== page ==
6,456

 
2,318

Investing activities
 
 
 
 
Purchases of investments
 
(3,683
)
 
(5,173
)
Sales of investments
 
1,018

 
2,122

Maturities of investments
 
1,326

 
978

Cash paid for acquisitions, net of cash assumed
 
(468
)
 
(1,697
)
Purchases of property, equipment and capitalized software
 
(507
)
 
(425
)
Other, net
 
25

 
14

Cash flows used for investing activities
 
(2,289
)
 
(4,181
)
Financing activities
 
 
 
 
Common share repurchases
 
(682
)
 
(500
)
Cash dividends paid
 
(596
)
 
(477
)
Proceeds from common stock issuances
 
270

 
198

Proceeds from issuance of long-term debt
 
1,342

 
2,485

Repayments of long-term debt
 
(1,392
)
 
(601
)
Repayments of commercial paper, net
 
(139
)
 
(285
)
Customer funds administered
 
3,217

 
1,067

Other, net
 
(495
)
 
(385
)
Cash flows from financing activities
 
1,525

 
1,502

Effect of exchange rate changes on cash and cash equivalents
 
20

 
34

Increase (decrease) in cash and cash equivalents
 
5,712

 
(327
)
Cash and cash equivalents, beginning of period
 
10,430

 
10,923

Cash and cash equivalents, end of period
 
$
16,142

 
$
10,596

 
 
 
 
 
Supplemental Schedule of Noncash Investing Activities
 
 
 
 
Common stock issued for acquisition
 
$
1,860

 
$



5


UnitedHealth Group
Notes to the Condensed Consolidated Financial Statements
(Unaudited)
1. Basis of Presentation and Significant Accounting Policies
UnitedHealth Group Incorporated (individually and together with its subsidiaries, “UnitedHealth Group” and “the Company”) is a diversified health and well-being company dedicated to helping people live healthier lives and helping to make the health system work better for everyone. Through its diversified family of businesses, the Company leverages core competencies in advanced, enabling technology; health care data, information and intelligence; and clinical care management and coordination to help meet the demands of the health system. These core competencies are deployed within the Company’s two distinct, but strategically aligned, business platforms: health benefits operating under UnitedHealthcare and health services operating under Optum.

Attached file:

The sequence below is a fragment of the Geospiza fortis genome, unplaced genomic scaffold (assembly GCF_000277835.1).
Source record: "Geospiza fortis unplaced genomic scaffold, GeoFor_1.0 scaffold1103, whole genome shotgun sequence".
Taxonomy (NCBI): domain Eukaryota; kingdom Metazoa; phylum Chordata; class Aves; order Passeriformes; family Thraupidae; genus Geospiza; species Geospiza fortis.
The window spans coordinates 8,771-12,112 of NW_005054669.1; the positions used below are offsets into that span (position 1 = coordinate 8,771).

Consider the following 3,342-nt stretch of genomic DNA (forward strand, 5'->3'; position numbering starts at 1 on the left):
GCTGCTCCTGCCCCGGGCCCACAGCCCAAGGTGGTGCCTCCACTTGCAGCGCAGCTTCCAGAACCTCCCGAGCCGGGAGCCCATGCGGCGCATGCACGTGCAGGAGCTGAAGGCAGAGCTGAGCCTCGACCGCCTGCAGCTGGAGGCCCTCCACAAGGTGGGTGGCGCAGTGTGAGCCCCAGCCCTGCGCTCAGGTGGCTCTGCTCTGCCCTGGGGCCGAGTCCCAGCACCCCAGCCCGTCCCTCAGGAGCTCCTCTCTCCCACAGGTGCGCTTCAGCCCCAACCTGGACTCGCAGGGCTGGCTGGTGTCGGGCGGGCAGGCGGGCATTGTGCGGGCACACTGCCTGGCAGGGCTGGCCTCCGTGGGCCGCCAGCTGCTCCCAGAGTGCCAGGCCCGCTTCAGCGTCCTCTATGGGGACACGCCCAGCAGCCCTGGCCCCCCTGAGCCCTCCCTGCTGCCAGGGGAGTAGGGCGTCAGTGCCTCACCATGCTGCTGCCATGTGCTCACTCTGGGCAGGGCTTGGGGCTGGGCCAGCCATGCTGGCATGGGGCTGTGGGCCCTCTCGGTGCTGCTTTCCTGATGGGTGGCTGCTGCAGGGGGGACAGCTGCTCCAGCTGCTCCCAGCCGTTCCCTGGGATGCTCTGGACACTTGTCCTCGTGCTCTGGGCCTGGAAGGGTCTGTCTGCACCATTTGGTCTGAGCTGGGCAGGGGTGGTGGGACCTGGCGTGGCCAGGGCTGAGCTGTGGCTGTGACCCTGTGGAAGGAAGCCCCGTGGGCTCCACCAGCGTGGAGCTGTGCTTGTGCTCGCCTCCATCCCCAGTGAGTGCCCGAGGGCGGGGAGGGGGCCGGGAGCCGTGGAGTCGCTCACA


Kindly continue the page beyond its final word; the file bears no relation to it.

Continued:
The Company has prepared the Condensed Consolidated Financial Statements according to U.S. Generally Accepted Accounting Principles (GAAP) and has included the accounts of UnitedHealth Group and its subsidiaries. The year-end condensed consolidated balance sheet was derived from audited financial statements, but does not include all disclosures required by GAAP. In accordance with the rules and regulations of the U.S. Securities and Exchange Commission (SEC), the Company has omitted certain footnote disclosures that would substantially duplicate the disclosures contained in its annual audited Consolidated Financial Statements. Therefore, these Condensed Consolidated Financial Statements should be read together with the Consolidated Financial Statements and the Notes included in Part II, Item 8, “Financial Statements” in the Company’s Annual Report on Form 10-K for the year ended December 31, 2016 as filed with the SEC (2016 10-K). The accompanying Condensed Consolidated Financial Statements include all normal recurring adjustments necessary to present the interim financial statements fairly.
Use of Estimates